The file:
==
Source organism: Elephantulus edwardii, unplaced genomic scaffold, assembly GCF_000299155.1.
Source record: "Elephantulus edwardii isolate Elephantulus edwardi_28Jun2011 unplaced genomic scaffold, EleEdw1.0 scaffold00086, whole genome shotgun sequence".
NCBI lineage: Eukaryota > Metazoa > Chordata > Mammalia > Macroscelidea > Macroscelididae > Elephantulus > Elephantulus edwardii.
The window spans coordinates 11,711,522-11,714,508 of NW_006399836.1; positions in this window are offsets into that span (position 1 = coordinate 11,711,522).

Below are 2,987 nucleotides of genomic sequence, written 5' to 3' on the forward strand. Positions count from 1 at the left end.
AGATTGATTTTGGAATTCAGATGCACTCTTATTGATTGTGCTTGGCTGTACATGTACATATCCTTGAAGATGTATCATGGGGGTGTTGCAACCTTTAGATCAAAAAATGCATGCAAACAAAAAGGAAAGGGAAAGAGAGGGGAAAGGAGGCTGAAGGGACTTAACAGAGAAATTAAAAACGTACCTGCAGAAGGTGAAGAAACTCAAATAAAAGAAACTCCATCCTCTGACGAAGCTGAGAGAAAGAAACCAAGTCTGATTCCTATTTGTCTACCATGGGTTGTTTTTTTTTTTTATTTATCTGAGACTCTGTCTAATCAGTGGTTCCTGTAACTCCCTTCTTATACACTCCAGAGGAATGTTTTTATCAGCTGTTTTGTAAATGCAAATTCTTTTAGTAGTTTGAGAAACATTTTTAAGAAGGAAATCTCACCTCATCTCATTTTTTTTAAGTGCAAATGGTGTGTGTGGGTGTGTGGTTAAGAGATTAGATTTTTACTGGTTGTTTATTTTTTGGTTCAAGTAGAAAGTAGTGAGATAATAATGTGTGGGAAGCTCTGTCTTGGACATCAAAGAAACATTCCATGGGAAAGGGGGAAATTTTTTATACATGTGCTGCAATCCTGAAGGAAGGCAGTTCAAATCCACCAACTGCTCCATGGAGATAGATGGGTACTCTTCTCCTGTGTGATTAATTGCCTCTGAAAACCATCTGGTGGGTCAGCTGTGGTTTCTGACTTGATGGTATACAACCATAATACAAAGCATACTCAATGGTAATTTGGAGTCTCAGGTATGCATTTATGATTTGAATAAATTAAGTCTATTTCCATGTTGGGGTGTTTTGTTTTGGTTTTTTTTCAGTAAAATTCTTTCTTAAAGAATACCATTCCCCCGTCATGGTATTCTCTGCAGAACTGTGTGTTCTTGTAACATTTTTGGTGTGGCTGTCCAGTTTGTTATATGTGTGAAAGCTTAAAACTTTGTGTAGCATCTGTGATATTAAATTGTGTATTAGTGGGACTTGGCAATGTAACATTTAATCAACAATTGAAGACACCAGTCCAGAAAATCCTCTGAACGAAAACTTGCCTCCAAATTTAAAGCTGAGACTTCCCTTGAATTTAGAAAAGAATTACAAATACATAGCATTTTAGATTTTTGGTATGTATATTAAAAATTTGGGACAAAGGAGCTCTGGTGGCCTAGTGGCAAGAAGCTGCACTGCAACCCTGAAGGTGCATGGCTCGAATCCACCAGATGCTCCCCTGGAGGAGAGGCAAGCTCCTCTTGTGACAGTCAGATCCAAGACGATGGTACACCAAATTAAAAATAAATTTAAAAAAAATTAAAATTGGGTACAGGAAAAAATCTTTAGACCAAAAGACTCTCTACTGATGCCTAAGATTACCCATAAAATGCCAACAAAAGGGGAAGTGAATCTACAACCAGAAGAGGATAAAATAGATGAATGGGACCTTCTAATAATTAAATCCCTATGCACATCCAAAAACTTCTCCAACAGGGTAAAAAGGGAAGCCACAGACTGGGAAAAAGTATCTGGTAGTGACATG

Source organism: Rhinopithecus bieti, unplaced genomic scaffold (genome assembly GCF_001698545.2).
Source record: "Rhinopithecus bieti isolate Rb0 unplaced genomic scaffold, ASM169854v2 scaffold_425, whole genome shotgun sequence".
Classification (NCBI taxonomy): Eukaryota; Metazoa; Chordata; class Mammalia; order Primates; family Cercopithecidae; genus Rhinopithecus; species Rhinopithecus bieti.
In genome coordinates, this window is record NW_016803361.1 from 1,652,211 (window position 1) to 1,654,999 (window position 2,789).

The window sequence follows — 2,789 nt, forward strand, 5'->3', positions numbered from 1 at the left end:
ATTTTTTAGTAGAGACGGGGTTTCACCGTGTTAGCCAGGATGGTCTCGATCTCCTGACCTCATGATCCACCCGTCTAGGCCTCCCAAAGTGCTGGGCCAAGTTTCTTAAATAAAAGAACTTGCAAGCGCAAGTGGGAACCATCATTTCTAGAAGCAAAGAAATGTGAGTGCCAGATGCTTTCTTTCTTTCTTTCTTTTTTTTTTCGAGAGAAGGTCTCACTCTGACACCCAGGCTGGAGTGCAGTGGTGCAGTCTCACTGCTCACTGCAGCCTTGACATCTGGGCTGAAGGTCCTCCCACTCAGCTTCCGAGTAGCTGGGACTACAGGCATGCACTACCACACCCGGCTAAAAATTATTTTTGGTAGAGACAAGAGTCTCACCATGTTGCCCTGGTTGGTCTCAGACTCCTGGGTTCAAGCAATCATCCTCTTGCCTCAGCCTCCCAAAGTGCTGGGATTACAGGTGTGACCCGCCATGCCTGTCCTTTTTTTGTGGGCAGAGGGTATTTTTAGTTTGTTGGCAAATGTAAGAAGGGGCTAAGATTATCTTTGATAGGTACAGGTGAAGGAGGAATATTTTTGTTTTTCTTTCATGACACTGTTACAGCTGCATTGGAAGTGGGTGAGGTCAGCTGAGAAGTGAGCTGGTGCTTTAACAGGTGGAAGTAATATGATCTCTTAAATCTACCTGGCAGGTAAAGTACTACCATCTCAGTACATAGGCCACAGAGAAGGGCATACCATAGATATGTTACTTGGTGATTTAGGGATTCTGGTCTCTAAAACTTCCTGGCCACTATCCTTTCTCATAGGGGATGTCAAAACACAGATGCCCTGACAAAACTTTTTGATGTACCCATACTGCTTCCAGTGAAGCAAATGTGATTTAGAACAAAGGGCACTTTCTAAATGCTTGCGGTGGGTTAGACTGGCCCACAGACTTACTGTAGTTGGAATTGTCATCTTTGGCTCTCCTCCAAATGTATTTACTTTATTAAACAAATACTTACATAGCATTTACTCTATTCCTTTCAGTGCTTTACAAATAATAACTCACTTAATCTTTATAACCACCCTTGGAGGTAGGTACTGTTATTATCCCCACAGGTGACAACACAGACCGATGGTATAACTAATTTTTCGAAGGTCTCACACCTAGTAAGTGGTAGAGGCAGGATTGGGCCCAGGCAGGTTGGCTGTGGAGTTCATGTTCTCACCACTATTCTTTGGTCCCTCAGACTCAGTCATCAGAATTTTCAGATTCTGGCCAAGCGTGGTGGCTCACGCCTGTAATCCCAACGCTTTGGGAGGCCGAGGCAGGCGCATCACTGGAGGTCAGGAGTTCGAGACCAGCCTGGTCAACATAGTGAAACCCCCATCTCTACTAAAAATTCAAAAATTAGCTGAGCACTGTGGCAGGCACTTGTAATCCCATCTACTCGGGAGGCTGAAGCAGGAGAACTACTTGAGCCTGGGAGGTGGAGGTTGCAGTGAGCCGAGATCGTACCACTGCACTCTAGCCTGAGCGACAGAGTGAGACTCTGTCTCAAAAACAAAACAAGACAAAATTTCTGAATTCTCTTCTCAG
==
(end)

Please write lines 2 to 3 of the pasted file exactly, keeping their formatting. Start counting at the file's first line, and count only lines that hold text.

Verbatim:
Source record: "Elephantulus edwardii isolate Elephantulus edwardi_28Jun2011 unplaced genomic scaffold, EleEdw1.0 scaffold00086, whole genome shotgun sequence".
NCBI lineage: Eukaryota > Metazoa > Chordata > Mammalia > Macroscelidea > Macroscelididae > Elephantulus > Elephantulus edwardii.